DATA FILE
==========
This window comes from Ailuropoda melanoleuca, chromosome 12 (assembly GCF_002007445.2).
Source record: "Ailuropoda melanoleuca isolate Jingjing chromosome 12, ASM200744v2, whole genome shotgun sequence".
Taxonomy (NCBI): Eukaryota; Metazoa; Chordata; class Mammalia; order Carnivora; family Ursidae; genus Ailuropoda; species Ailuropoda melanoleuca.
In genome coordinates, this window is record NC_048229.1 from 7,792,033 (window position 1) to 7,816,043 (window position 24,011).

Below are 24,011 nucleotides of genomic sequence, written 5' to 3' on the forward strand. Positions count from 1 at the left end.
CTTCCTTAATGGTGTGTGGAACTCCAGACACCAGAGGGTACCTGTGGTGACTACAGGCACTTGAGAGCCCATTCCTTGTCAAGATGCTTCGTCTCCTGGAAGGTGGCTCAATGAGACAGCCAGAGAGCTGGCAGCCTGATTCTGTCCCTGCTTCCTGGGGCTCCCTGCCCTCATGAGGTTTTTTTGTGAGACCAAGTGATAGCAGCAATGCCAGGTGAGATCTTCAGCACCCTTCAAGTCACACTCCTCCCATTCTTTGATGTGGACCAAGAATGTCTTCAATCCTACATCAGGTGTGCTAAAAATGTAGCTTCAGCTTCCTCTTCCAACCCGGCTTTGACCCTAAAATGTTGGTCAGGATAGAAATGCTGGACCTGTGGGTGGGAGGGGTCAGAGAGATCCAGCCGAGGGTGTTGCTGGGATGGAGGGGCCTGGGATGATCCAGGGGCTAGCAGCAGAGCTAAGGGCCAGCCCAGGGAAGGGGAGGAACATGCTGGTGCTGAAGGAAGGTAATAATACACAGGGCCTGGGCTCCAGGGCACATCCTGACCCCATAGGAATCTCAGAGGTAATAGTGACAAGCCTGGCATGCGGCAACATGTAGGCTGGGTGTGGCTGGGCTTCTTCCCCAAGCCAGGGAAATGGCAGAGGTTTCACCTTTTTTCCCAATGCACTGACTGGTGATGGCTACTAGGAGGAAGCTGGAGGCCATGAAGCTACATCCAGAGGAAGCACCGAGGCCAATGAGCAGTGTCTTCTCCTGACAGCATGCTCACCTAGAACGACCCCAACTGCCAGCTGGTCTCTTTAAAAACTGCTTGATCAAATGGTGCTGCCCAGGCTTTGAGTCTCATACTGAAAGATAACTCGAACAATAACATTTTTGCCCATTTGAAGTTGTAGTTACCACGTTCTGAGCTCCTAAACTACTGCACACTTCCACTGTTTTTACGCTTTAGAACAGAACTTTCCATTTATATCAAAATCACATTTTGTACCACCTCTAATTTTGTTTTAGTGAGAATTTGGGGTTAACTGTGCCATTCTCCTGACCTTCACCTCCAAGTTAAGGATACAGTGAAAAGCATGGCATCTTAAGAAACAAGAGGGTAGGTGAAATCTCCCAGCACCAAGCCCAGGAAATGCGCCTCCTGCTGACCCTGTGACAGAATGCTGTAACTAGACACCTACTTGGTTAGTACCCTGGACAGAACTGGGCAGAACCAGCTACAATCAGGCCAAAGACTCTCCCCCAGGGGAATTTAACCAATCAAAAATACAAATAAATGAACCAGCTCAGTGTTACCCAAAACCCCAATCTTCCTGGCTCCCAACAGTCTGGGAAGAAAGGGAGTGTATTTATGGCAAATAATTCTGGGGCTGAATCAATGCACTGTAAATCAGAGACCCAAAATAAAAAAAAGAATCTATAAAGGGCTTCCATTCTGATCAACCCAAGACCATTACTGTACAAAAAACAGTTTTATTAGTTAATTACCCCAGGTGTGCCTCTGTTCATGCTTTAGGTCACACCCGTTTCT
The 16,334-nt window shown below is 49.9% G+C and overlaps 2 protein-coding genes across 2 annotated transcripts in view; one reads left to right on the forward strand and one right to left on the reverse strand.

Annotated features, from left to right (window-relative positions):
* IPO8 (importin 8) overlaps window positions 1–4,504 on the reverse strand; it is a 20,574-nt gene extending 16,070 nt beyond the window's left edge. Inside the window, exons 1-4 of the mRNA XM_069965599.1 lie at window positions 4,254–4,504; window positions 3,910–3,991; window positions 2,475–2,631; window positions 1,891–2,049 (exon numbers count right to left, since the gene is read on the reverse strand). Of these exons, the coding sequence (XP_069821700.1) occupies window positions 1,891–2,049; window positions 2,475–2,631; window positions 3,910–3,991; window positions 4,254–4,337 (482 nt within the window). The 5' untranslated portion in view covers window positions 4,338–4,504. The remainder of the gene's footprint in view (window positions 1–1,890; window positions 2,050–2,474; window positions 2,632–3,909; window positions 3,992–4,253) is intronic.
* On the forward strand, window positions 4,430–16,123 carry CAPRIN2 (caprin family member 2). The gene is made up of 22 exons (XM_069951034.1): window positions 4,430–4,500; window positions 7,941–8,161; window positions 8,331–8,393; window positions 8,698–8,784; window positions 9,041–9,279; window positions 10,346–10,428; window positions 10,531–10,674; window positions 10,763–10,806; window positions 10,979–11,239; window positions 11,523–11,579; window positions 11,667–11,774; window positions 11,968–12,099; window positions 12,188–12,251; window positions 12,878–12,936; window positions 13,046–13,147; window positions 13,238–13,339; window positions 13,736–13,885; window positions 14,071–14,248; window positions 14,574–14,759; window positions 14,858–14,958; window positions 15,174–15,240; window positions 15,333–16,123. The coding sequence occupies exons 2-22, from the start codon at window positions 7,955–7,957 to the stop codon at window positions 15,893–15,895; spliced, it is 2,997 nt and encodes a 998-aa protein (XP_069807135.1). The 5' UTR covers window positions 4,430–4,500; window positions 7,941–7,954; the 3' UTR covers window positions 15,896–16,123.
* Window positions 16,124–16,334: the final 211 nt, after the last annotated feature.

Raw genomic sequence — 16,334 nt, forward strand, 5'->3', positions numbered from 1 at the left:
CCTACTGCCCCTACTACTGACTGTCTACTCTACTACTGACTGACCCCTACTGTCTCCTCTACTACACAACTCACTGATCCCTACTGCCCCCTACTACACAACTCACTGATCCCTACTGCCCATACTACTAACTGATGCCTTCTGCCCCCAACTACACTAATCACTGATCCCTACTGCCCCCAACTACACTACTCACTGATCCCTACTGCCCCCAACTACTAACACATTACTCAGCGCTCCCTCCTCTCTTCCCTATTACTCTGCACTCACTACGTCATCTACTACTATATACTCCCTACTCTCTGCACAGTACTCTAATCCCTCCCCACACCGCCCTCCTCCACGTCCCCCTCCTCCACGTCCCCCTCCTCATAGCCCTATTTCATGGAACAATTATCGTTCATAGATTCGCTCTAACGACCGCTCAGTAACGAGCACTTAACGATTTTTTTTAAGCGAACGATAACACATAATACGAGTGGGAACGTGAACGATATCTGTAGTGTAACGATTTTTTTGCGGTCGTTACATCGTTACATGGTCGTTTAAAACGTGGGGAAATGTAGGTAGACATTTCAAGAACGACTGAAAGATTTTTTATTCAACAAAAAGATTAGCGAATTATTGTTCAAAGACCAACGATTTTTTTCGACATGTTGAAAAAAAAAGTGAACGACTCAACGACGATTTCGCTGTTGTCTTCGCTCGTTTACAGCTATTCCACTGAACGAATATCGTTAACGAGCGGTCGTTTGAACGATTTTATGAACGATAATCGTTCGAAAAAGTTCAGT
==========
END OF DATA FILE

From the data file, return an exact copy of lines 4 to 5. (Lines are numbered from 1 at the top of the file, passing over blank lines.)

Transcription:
In genome coordinates, this window is record NC_048229.1 from 7,792,033 (window position 1) to 7,816,043 (window position 24,011).

Below are 24,011 nucleotides of genomic sequence, written 5' to 3' on the forward strand. Positions count from 1 at the left end.